Telkwa Mayor Carman Graf is disappointed in a community decision not to allow the Village to borrow up to $1 million to renovate their new municipal office, the old meat co-op building at the corner of Hankin Avenue and Highway 16.
That being the case, he’s not bitter over the community’s decision.
“I’m quite disappointed but I believe in democracy. That’s what the people want. That’s all we can do about it,” he said.
The referendum in Telkwa, which asked “Are you in favour of the Village of Telkwa borrowing a sum not exceeding one million dollars to finance the purchase and renovation of the North West Premium Meat Co-op building and lands at 1415 Hankin Avenue and adjacent Lots 7,8,9 Block C,”, failed with 181 votes against it, and 111 in favour.
Graf isn’t quite sure what it is specifically that turned people off from the proposal in particular, but active voting from one camp and low-turnout in another may have been a factor.
“It looks to me like the ‘no’ vote got out and voted and the ‘yes’ vote were kind of complacent,” he said.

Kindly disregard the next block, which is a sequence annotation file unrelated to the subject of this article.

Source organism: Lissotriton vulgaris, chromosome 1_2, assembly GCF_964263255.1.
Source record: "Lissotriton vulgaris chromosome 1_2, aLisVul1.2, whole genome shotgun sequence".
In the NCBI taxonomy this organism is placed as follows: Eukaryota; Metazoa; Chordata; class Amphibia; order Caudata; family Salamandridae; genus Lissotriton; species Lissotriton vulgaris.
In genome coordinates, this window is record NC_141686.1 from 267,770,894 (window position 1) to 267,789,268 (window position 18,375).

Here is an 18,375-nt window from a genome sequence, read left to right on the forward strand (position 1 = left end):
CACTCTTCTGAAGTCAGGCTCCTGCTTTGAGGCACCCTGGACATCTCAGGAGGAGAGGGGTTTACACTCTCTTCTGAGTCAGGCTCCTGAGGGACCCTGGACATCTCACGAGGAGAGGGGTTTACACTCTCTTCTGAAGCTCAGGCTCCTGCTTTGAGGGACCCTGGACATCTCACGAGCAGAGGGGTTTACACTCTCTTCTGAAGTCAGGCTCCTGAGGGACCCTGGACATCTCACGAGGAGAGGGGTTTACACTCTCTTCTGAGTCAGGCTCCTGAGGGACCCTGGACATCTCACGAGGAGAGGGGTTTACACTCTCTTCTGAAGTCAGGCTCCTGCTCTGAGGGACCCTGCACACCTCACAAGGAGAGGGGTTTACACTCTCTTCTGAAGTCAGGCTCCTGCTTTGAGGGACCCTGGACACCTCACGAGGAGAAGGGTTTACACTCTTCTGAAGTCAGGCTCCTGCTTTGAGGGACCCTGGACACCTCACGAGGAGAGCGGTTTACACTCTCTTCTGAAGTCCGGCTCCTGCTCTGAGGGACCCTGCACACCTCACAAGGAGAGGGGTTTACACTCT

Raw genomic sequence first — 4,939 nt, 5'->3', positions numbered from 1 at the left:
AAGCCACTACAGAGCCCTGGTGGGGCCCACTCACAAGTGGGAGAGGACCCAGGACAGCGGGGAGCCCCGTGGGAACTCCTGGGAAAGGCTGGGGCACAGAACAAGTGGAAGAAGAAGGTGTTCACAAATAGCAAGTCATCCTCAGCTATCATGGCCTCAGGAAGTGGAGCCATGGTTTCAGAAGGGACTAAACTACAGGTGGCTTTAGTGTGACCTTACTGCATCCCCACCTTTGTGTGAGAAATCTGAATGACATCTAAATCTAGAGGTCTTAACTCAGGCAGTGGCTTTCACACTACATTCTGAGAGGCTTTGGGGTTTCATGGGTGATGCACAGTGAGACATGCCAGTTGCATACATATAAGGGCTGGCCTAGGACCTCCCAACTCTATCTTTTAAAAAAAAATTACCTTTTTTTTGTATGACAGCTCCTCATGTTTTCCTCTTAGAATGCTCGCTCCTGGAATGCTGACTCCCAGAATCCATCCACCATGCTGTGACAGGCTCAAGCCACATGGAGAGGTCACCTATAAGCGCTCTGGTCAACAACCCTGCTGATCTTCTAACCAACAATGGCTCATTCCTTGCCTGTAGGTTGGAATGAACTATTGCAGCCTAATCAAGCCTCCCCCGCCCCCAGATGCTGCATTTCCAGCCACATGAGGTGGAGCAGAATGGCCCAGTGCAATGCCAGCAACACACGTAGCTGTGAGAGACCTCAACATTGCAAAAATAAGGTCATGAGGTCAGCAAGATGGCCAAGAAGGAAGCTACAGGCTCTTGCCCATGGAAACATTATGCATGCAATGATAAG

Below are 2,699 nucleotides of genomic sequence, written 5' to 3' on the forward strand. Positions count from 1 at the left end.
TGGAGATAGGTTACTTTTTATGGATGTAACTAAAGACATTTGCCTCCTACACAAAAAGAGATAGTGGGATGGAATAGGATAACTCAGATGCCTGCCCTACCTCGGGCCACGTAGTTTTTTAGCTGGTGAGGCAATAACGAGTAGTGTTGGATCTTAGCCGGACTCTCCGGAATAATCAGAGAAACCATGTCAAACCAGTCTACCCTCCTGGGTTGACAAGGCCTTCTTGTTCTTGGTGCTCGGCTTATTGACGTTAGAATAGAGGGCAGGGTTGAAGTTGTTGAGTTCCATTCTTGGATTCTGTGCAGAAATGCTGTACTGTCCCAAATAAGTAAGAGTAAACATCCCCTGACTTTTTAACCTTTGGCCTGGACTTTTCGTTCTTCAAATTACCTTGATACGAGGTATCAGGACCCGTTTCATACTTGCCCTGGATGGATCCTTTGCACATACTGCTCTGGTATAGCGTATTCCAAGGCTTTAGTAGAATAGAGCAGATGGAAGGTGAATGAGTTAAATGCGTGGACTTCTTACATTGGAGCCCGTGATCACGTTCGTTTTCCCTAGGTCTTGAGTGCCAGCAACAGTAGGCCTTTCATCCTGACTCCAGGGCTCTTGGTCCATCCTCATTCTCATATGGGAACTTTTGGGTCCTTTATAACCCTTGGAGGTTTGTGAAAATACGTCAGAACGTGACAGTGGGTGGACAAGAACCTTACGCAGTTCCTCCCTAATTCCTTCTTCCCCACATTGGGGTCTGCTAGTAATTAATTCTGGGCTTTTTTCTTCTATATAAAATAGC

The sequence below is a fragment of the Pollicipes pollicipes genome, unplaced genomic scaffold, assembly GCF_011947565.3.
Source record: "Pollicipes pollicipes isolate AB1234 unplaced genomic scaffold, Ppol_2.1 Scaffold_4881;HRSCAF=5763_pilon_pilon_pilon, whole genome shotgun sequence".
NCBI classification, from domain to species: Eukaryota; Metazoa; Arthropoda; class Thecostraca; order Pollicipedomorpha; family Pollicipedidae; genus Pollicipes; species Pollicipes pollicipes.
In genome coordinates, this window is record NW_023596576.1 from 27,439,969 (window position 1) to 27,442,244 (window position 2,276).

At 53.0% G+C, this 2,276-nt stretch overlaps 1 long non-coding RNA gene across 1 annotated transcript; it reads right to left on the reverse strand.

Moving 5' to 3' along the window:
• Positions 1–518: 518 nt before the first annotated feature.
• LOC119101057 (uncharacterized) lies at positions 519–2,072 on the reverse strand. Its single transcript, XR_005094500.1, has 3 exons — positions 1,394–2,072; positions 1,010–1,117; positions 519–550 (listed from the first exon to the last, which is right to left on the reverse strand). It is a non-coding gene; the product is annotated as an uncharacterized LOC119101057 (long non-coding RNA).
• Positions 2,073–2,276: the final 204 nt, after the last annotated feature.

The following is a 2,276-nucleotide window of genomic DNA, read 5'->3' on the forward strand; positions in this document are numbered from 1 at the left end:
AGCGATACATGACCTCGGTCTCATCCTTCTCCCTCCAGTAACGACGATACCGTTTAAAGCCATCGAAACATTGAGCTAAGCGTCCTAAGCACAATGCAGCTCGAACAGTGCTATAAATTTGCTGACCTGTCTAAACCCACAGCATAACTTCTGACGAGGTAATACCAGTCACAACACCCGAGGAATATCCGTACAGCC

According to his numbers, he said 20 per cent of the eligible voters participated in the referendum.
He doesn’t know what the Village will do now with the building but thinks it’s likely that they’ll just do renovations in stages over a period of time, an option he isn’t too happy with.
“The thing that bothers me the most is when you piece meal something it costs twice as much than if you do it all at once,” he said. “We might have to do that though.”
The old municipal office is still slated to be demolished at some undetermined time in the future.
More than the referendum, however, Graf is disappointed with such a low voter turn out. While online at civicinfo.bc.ca the numbers indicated a 35 per cent voter turnout, Graf said the number is more accurately around 29 per cent turnout.
“I’m really disappointed in that,” he said. “I think people need to start paying a little more attention to things. We just had a Remembrance Day here where we remembered a lot of people who died to give us the right to vote and people don’t seem to adhere to that.”
He said people need to realize if they don’t get out to vote, they “get what they get.”
That isn’t at all to say he isn’t happy with who has made it to Telkwa’s council table. He’s confident in the experience the returning and new councillors will bring to the community discussion.
“I think we’ll be okay.”
He said over the last three year term Telkwa has had a good council, and despite some early differences they came together to work for the community.